1983 Publication The first publications for cloning malaria antigens appear.[6]
1984 Program launch The Walter Reed Army Institute of Research (WRAIR) and British pharmaceutical company GlaxoSmithKline (GSK) initiate collaboration to produce a malaria vaccine using GSK’s recombinant escherichia coli expression systems.[2][8]
1985 Immunology development Researchers find that immunization with processed fragments of called Merozoite surface protein-1 MSP-1 (one of the most studied of all malaria proteins) induce protective immune responses.[9]
1986-1987 Immunology development Team lead by Colombian Professor Manuel Elkin Patarroyo inoculates hundreds of aotus monkeys with experimental synthetic proteins designed to imitate bite of malaria proteins. By 1987 Patarroyo reports in Nature Magazine that three particular synthetic proteins protect a significant proportion of monkeys. However, a carrier molecule used to present the peptides to the monkeys’ immune systems appears to damage the animals’ livers.[10] Colombia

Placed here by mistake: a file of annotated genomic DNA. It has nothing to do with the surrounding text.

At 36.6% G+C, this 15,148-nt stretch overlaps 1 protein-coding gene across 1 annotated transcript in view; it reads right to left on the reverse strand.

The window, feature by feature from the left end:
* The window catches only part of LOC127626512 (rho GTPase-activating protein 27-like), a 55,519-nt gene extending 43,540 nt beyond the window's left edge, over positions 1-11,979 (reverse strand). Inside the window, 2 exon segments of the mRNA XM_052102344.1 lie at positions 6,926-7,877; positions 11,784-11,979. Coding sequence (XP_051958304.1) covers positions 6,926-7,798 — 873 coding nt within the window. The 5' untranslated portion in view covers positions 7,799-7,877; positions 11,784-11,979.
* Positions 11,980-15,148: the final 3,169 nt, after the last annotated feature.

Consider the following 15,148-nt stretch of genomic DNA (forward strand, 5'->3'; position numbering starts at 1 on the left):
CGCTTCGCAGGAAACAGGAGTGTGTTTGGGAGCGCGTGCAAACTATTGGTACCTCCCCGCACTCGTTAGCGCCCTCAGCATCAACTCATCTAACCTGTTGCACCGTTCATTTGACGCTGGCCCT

1987 Vaccine development Researchers working at GlaxoSmithKline’s (GSK) laboratories, develop malaria vaccine candidate RTS,S (Mosquirix TM).[2] It is the first vaccine created by combining the malaria CS protein and hepatitis B surface antigen.[2] United Kingdom
1993 Vaccine development Study on multi-stage, multi-component malaria vaccine cocktail featuring pre-erythrocytic, blood, and sexual stage antigens gives favourable results, however, further clinical development of this approach would not be reported.[11]